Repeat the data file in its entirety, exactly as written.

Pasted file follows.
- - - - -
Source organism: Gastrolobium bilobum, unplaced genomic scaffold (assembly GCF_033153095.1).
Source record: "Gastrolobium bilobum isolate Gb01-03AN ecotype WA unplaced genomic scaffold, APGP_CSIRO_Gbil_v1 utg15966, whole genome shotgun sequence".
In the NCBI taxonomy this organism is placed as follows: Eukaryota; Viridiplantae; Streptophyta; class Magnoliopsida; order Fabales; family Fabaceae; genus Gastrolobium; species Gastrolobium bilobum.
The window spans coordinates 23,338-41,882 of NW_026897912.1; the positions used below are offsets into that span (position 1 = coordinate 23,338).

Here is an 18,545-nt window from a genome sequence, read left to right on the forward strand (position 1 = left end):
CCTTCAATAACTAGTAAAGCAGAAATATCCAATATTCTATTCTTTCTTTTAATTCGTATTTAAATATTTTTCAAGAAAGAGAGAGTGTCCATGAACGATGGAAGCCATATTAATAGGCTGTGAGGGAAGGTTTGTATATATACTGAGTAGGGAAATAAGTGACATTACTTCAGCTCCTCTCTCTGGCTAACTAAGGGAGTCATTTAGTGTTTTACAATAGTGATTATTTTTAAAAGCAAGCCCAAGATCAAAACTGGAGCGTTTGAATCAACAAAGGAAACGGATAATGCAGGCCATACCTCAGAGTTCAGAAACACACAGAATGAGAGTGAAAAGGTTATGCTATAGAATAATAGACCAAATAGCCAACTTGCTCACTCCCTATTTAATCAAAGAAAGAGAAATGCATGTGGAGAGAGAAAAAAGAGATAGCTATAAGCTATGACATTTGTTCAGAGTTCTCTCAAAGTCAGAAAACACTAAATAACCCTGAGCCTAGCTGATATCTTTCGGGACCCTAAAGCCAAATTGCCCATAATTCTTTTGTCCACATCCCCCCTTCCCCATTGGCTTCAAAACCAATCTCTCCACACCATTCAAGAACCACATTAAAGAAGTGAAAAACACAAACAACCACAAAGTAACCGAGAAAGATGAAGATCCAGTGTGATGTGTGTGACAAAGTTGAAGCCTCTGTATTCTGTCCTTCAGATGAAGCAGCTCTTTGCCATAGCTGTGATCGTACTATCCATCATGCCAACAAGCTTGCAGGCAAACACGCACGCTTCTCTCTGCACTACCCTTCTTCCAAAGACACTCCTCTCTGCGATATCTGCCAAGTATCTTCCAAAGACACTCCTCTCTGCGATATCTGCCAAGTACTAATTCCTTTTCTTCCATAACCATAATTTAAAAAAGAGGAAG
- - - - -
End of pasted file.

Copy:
Source organism: Gastrolobium bilobum, unplaced genomic scaffold (assembly GCF_033153095.1).
Source record: "Gastrolobium bilobum isolate Gb01-03AN ecotype WA unplaced genomic scaffold, APGP_CSIRO_Gbil_v1 utg15966, whole genome shotgun sequence".
In the NCBI taxonomy this organism is placed as follows: Eukaryota; Viridiplantae; Streptophyta; class Magnoliopsida; order Fabales; family Fabaceae; genus Gastrolobium; species Gastrolobium bilobum.
The window spans coordinates 23,338-41,882 of NW_026897912.1; the positions used below are offsets into that span (position 1 = coordinate 23,338).

Here is an 18,545-nt window from a genome sequence, read left to right on the forward strand (position 1 = left end):
CCTTCAATAACTAGTAAAGCAGAAATATCCAATATTCTATTCTTTCTTTTAATTCGTATTTAAATATTTTTCAAGAAAGAGAGAGTGTCCATGAACGATGGAAGCCATATTAATAGGCTGTGAGGGAAGGTTTGTATATATACTGAGTAGGGAAATAAGTGACATTACTTCAGCTCCTCTCTCTGGCTAACTAAGGGAGTCATTTAGTGTTTTACAATAGTGATTATTTTTAAAAGCAAGCCCAAGATCAAAACTGGAGCGTTTGAATCAACAAAGGAAACGGATAATGCAGGCCATACCTCAGAGTTCAGAAACACACAGAATGAGAGTGAAAAGGTTATGCTATAGAATAATAGACCAAATAGCCAACTTGCTCACTCCCTATTTAATCAAAGAAAGAGAAATGCATGTGGAGAGAGAAAAAAGAGATAGCTATAAGCTATGACATTTGTTCAGAGTTCTCTCAAAGTCAGAAAACACTAAATAACCCTGAGCCTAGCTGATATCTTTCGGGACCCTAAAGCCAAATTGCCCATAATTCTTTTGTCCACATCCCCCCTTCCCCATTGGCTTCAAAACCAATCTCTCCACACCATTCAAGAACCACATTAAAGAAGTGAAAAACACAAACAACCACAAAGTAACCGAGAAAGATGAAGATCCAGTGTGATGTGTGTGACAAAGTTGAAGCCTCTGTATTCTGTCCTTCAGATGAAGCAGCTCTTTGCCATAGCTGTGATCGTACTATCCATCATGCCAACAAGCTTGCAGGCAAACACGCACGCTTCTCTCTGCACTACCCTTCTTCCAAAGACACTCCTCTCTGCGATATCTGCCAAGTATCTTCCAAAGACACTCCTCTCTGCGATATCTGCCAAGTACTAATTCCTTTTCTTCCATAACCATAATTTAAAAAAGAGGAAG